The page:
Obesity is one of the most pressing health issues affecting our country. This unique volume is the first to apply behavioral economics√≥the integration of psychological and economic knowledge√≥to the study of eating behavior. The text demonstrates how this discipline can be used to understand why it so difficult for individuals to control their eating habits, and helps readers use this knowledge to create and improve public health nutrition programs and policies.
The text examines dietary choices and obesity through a multidisciplinary lens of biological, psychological, and social factors, and draws from the disciplines of behavioral economics, nutrition, public health, and health promotion. Based on the premise that humans are hardwired to make judgment errors and need a "nudge" to make decisions in their best interests, the book argues that increasing consumer well-being requires changing an individual's personal environment. It describes the power of irrational forces that compete with sensible judgment in regard to food choices, and provides strategies for improving decisions and health habits. Highly accessible, the text will be of interest to students, professors, and practitioners in nutrition-related health programs, as well as to public health policy makers. Key Features:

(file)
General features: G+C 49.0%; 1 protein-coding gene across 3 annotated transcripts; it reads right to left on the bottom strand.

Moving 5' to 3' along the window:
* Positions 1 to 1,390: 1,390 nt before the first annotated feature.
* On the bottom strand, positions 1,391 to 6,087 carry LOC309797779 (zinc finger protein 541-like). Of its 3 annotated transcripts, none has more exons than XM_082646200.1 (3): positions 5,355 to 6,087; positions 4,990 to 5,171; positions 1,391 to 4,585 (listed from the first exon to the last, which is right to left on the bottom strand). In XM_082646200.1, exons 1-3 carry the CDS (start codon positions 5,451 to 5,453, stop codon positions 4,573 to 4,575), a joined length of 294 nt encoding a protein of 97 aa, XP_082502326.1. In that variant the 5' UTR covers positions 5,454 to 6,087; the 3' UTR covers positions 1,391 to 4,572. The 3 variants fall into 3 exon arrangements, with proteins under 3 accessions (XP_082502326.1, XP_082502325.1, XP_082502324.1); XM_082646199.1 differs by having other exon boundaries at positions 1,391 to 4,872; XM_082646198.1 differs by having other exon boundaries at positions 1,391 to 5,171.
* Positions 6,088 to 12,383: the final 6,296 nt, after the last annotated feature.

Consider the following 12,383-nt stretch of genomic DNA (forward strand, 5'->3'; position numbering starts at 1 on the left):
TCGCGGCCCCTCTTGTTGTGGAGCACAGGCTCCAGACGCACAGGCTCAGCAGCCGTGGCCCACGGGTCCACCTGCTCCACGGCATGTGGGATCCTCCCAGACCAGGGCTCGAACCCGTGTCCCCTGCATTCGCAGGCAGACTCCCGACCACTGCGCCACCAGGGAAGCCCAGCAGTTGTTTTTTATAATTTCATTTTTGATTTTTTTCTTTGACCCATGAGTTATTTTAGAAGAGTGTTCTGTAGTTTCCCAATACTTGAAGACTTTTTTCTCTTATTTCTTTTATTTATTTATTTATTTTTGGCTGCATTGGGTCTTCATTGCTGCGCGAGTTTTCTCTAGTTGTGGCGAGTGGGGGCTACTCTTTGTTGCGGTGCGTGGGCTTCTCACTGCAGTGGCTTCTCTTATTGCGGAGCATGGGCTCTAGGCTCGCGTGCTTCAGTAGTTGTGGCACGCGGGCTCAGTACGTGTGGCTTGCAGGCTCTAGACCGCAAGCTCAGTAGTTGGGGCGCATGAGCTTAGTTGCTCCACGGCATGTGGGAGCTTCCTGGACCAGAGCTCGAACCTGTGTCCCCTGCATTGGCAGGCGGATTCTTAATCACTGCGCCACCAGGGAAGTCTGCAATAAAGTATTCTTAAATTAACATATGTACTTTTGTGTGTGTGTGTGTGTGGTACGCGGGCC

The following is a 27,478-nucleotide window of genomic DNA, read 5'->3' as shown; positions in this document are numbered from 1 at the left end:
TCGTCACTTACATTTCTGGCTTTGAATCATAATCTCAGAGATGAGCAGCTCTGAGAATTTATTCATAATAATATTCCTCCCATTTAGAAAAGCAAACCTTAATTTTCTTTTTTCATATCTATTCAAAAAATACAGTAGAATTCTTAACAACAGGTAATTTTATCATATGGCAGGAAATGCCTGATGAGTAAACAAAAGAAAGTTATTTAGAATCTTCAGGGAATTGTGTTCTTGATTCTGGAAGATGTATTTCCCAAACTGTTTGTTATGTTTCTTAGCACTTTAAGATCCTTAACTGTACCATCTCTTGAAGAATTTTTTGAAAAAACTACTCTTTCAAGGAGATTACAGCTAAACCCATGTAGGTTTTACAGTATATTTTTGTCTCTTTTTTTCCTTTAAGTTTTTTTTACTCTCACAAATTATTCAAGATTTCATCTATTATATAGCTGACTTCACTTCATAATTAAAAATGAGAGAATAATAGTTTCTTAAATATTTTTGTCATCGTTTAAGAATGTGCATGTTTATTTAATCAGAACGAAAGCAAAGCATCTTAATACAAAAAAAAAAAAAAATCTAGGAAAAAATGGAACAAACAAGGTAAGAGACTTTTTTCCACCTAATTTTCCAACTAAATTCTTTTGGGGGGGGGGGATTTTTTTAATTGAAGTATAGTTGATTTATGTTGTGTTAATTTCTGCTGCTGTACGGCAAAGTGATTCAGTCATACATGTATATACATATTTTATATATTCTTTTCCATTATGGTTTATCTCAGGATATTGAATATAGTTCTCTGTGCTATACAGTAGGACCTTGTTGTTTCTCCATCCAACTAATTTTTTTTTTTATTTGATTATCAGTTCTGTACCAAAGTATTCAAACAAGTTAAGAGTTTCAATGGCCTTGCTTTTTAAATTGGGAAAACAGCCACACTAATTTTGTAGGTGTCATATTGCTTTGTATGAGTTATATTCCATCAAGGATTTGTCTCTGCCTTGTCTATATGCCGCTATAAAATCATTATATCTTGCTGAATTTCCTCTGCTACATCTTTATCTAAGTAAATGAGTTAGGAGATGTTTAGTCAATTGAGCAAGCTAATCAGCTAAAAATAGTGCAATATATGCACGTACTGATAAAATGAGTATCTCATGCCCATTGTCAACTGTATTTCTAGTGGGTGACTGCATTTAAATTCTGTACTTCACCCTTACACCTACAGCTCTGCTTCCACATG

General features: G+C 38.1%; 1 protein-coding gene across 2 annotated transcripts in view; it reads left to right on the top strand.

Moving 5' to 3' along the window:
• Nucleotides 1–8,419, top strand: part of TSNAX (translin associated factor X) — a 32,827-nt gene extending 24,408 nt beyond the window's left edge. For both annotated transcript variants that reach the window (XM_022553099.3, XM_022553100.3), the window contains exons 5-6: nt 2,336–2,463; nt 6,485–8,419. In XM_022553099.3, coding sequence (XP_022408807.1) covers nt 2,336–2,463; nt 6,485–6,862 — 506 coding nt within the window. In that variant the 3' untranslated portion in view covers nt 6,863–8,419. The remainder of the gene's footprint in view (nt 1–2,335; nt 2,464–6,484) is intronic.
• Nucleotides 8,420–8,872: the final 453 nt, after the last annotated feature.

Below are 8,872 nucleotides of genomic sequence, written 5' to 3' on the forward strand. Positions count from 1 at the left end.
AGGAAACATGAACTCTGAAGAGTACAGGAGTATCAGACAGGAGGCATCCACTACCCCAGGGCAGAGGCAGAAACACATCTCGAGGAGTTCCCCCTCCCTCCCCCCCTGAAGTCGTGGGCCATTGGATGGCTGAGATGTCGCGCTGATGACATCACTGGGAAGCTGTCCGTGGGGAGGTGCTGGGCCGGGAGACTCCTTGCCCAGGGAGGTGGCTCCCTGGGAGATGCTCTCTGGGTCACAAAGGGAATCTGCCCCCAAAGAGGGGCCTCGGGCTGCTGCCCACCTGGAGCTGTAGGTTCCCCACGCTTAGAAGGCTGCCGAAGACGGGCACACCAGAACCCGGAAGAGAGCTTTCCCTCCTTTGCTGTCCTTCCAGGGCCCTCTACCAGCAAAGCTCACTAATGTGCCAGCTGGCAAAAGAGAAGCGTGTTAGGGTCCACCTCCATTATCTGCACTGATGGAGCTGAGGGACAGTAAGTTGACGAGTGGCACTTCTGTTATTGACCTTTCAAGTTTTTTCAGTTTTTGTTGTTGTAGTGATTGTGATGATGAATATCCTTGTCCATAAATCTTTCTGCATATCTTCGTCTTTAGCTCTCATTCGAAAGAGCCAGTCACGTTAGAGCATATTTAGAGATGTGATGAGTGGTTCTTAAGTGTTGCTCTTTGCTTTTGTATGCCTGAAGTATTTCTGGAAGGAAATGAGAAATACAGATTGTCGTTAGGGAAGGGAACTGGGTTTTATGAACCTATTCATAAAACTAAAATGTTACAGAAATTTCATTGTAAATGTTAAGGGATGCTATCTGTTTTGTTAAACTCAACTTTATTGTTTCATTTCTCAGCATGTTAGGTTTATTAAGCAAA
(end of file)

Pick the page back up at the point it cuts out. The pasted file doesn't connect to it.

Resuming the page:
- Assesses the social determinants that affect nutrition choices, including food availability, nutrition education, income, culture, and other key factors
- Demonstrates how flawed decisions and self-control difficulties can affect eating behavior
- Provides a valuable framework for improving public health through understanding and changing the way individuals make food decisions
- Explains the link between obesity rates and economics of food choice (fast food, food marketing, and social factors)
- Provides strategies and tools to help people improve their decision-making and health habits